Gordon Says He Will Get Involved In School Funding Debate

According to state estimates, the states schools will face a funding shortfall of about $300 million a year.

Jim Angell

April 09, 20212 min read

Gordon sit down
(Cowboy State Daily Staff)

It is time for the debate over Wyoming’s education system to move away from simple arguments over spending, so Gov. Mark Gordon will involve himself in the discussion, he said Thursday.

Gordon, discussing the recently completed general session of the Legislature, said the state has failed to address the “fiscal cliff” faced by its schools, largely because legislative discussions about funding problems have focused either on cutting spending or increasing taxes.

“I believe there is a third, perhaps more profitable approach, sort of taking a customer service approach,” he said. “What is it that our customers really want? What do our parents want from education, what do our businesses, what do our students want?

Gordon said he was disappointed lawmakers were unable to reach a compromise on school funding during the session that ended Wednesday.

According to state estimates, the state’s schools will face a funding shortfall of about $300 million a year, due largely to declining tax revenues from the state’s mineral sector.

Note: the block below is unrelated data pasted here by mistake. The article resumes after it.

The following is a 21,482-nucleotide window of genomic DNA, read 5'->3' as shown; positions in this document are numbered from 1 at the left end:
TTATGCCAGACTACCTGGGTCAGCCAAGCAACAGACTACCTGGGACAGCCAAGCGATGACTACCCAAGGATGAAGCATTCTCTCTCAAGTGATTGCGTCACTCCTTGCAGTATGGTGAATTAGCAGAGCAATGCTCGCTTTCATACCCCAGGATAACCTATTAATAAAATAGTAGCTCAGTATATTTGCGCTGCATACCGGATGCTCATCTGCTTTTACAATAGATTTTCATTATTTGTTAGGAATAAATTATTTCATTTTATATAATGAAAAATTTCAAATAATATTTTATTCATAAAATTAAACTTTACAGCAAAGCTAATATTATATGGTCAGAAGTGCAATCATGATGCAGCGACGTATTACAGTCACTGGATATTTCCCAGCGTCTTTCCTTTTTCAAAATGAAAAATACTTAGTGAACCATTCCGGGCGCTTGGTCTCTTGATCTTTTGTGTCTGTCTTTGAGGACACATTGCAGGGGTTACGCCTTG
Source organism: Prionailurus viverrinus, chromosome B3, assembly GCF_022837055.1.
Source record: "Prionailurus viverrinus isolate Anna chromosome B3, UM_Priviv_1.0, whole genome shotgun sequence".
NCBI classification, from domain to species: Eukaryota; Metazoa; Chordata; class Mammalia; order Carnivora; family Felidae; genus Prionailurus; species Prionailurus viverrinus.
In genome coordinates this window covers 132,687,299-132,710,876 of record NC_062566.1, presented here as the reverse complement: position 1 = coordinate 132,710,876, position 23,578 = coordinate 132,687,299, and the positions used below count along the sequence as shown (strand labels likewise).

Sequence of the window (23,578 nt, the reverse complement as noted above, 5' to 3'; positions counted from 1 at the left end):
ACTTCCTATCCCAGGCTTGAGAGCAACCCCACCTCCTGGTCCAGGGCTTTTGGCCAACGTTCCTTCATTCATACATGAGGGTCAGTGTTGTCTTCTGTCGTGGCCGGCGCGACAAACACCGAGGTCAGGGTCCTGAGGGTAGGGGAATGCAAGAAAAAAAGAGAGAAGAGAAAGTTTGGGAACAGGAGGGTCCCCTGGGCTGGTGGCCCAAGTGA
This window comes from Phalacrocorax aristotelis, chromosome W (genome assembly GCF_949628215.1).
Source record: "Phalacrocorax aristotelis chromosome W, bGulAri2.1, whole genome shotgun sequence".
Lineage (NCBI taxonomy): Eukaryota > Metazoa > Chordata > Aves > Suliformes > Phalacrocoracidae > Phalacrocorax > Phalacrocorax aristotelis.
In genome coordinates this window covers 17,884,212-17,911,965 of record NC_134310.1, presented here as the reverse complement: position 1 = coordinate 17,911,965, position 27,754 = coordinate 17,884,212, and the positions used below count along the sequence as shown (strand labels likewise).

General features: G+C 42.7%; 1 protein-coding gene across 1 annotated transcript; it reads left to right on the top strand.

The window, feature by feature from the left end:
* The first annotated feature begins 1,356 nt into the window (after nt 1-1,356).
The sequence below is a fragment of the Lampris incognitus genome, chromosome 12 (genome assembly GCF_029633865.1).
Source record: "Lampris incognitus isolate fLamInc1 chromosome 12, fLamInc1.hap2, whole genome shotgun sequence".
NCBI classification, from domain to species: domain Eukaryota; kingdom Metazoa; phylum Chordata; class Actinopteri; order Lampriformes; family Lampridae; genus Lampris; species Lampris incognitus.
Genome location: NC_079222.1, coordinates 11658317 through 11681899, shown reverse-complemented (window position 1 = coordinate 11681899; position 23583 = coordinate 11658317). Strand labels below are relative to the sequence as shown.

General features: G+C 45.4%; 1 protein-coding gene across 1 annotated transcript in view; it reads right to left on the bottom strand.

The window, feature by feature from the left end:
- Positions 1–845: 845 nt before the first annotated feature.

Gordon said moving forward, he will take a role in the discussions, creating a group to focus on what services the state’s schools should be providing and then determining a budget to meet those needs.

“I think the discussion has moved from (what schools should deliver) to more of one that more money equals more education,” he said. “I’m looking at sending people out into the community … to get to know what people want from education.”

Gordon also said said he hopes the Legislature does not decide to use federal money awarded the state under the American Rescue Plan to make up shortfalls in state agencies.

The Legislature is expected to meet this summer to look at ways to spend the $1.1 billion the state is expected to receive from the program.

But Gordon said lawmakers should focus on how to solve the state’s financial problems in the long-term rather than use the federal funds for short-term relief.

“I really hope they don’t put off the substantial conversations that have to take place today, tomorrow and the next day to build that sustainable future,” he said.

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Jim Angell